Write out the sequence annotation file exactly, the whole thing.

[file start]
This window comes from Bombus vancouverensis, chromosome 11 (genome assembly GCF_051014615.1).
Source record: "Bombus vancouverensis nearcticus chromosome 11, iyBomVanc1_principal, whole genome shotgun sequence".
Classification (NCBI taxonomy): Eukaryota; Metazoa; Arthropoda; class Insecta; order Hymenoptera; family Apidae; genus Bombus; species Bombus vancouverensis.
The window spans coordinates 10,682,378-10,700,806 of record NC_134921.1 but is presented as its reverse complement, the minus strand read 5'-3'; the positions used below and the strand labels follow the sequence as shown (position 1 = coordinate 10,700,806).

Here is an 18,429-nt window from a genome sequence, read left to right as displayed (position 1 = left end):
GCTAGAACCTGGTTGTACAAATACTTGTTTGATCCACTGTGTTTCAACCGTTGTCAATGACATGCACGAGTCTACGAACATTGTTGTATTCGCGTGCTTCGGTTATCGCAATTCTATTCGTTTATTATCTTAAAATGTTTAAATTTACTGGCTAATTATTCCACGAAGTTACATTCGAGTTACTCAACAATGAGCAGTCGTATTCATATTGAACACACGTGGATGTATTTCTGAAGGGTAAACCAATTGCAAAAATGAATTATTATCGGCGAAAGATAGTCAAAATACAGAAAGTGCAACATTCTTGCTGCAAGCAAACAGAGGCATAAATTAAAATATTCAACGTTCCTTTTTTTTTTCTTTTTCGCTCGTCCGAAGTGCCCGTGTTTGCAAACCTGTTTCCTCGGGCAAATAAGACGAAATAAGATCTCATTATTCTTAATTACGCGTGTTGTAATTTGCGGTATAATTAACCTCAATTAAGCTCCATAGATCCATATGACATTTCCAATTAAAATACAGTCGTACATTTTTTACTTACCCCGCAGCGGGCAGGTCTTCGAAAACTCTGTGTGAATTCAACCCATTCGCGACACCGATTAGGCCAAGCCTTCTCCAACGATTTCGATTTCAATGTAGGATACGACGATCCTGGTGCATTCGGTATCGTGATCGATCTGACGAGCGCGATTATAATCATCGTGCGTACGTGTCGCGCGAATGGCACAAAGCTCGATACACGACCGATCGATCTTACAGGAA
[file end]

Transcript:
This window comes from Bombus vancouverensis, chromosome 11 (genome assembly GCF_051014615.1).
Source record: "Bombus vancouverensis nearcticus chromosome 11, iyBomVanc1_principal, whole genome shotgun sequence".
Classification (NCBI taxonomy): Eukaryota; Metazoa; Arthropoda; class Insecta; order Hymenoptera; family Apidae; genus Bombus; species Bombus vancouverensis.
The window spans coordinates 10,682,378-10,700,806 of record NC_134921.1 but is presented as its reverse complement, the minus strand read 5'-3'; the positions used below and the strand labels follow the sequence as shown (position 1 = coordinate 10,700,806).

Here is an 18,429-nt window from a genome sequence, read left to right as displayed (position 1 = left end):
GCTAGAACCTGGTTGTACAAATACTTGTTTGATCCACTGTGTTTCAACCGTTGTCAATGACATGCACGAGTCTACGAACATTGTTGTATTCGCGTGCTTCGGTTATCGCAATTCTATTCGTTTATTATCTTAAAATGTTTAAATTTACTGGCTAATTATTCCACGAAGTTACATTCGAGTTACTCAACAATGAGCAGTCGTATTCATATTGAACACACGTGGATGTATTTCTGAAGGGTAAACCAATTGCAAAAATGAATTATTATCGGCGAAAGATAGTCAAAATACAGAAAGTGCAACATTCTTGCTGCAAGCAAACAGAGGCATAAATTAAAATATTCAACGTTCCTTTTTTTTTTCTTTTTCGCTCGTCCGAAGTGCCCGTGTTTGCAAACCTGTTTCCTCGGGCAAATAAGACGAAATAAGATCTCATTATTCTTAATTACGCGTGTTGTAATTTGCGGTATAATTAACCTCAATTAAGCTCCATAGATCCATATGACATTTCCAATTAAAATACAGTCGTACATTTTTTACTTACCCCGCAGCGGGCAGGTCTTCGAAAACTCTGTGTGAATTCAACCCATTCGCGACACCGATTAGGCCAAGCCTTCTCCAACGATTTCGATTTCAATGTAGGATACGACGATCCTGGTGCATTCGGTATCGTGATCGATCTGACGAGCGCGATTATAATCATCGTGCGTACGTGTCGCGCGAATGGCACAAAGCTCGATACACGACCGATCGATCTTACAGGAA